Development of advanced protic ionic liquid-based electrolytes for energy storage devices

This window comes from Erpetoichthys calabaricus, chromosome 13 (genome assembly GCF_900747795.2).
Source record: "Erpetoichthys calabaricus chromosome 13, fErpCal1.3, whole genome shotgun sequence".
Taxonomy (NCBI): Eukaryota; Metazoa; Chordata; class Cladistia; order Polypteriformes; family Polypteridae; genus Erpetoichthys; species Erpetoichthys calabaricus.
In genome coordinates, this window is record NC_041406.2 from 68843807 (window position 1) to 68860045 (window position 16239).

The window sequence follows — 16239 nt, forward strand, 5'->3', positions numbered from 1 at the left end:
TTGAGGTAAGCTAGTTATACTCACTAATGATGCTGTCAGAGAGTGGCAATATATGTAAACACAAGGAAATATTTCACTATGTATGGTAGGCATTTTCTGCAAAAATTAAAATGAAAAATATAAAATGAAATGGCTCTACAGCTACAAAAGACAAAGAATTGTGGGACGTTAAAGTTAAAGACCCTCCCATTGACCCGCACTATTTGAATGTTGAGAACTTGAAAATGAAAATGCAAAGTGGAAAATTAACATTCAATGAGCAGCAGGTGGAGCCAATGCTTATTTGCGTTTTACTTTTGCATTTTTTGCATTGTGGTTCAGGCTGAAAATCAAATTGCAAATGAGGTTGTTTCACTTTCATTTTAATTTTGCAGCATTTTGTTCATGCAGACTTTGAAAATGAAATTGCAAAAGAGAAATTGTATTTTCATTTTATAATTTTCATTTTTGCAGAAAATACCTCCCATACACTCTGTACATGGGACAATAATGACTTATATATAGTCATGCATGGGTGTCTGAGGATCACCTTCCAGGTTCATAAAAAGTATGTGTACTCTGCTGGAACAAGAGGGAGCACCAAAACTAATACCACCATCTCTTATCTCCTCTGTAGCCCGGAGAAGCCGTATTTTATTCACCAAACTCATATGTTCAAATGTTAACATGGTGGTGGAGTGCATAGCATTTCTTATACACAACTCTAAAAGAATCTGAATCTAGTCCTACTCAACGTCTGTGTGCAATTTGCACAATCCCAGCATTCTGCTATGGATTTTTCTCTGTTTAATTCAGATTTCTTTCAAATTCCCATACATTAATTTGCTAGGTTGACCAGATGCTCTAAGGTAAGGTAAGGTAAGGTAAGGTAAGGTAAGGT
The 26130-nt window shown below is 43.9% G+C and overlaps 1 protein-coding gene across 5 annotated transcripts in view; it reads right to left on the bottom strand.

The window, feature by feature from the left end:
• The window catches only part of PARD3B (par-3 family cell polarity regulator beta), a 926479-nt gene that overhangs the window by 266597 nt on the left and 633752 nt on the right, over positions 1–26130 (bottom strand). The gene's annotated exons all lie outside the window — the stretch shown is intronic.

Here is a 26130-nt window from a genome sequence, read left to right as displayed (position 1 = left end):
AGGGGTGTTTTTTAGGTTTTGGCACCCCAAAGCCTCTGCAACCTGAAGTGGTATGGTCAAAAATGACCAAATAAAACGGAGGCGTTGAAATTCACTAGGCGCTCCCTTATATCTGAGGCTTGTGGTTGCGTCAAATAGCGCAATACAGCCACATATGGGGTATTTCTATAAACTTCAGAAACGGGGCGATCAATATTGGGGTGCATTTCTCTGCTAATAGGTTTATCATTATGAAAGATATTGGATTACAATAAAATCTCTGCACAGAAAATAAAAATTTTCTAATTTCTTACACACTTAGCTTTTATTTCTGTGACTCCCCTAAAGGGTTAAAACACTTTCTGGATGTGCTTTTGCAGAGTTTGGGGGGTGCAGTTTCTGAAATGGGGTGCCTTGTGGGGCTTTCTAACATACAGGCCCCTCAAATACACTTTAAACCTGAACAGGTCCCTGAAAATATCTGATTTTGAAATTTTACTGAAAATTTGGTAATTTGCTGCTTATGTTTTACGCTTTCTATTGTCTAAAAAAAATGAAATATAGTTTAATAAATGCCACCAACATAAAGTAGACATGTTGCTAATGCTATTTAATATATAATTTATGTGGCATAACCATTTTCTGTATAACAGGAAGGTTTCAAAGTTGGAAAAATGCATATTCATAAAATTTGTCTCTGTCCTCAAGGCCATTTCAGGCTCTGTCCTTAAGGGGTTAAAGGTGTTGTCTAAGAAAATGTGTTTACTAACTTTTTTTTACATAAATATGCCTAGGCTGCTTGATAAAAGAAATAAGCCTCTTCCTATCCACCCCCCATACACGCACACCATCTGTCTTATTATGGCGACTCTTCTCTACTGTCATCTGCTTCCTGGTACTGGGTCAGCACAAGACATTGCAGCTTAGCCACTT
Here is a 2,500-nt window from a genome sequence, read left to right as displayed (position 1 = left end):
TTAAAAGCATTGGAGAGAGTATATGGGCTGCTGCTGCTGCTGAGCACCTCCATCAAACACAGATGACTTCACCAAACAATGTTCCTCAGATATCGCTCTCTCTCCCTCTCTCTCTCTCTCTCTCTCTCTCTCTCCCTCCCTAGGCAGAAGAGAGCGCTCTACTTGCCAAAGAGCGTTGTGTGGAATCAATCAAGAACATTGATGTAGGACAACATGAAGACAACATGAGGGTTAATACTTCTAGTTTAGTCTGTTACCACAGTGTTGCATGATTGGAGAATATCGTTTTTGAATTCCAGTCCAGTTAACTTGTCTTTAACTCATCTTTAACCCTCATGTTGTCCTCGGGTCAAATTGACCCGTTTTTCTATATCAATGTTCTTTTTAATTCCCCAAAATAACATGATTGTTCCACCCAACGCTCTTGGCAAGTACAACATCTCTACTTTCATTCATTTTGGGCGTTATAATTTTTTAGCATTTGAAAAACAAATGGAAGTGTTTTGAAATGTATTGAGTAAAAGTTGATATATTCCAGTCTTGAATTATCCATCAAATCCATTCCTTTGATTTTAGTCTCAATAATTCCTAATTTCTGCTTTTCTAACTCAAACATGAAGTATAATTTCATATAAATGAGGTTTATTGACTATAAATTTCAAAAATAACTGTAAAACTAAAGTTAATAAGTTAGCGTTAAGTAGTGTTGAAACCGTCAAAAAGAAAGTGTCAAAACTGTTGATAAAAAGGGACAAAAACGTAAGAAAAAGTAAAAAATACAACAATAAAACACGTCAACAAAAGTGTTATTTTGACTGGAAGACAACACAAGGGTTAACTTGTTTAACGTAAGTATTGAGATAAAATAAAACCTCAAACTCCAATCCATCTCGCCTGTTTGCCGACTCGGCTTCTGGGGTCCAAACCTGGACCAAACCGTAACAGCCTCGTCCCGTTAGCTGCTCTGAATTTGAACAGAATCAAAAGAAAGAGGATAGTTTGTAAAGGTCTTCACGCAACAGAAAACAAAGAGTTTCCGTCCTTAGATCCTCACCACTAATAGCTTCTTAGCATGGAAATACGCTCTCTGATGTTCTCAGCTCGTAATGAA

This thesis is dedicated to the development of alternative electrolytes for electrochemical energy storage devices which have become a crucial part of modern society and infrastructure. Conventional electrolytes for supercapacitors or batteries are usually based on a combination of conducting salt and flammable or volatile solvents. Replacing them with inflammable and very low volatile ionic liquids (ILs), molten salts with a melting point below 100 °C, can increase the safety of the devices, which is an imperative for mobile as well as stationary applications. While there are many different types of ILs, the works within this thesis focus on protic ionic liquids (PILs), bearing an available proton in their structure. They have the advantage of an easier, thus often cheaper synthesis as well as the possibility of an additional charge transport mechanism besides conventional vehicular ion transport. Both points address the most often cited drawbacks of ionic liquids, meaning the cost as well as bad transport characteristics, i.e., high viscosity and low ionic conductivity. The implementation of PILs in electrochemical energy storage devices is yet not as advanced compared to their aprotic counterparts. This is related to the presence of an easily reducible, available proton in their structure. Nevertheless, their application in supercapacitors as well as batteries documented in the literature so far show promising results.


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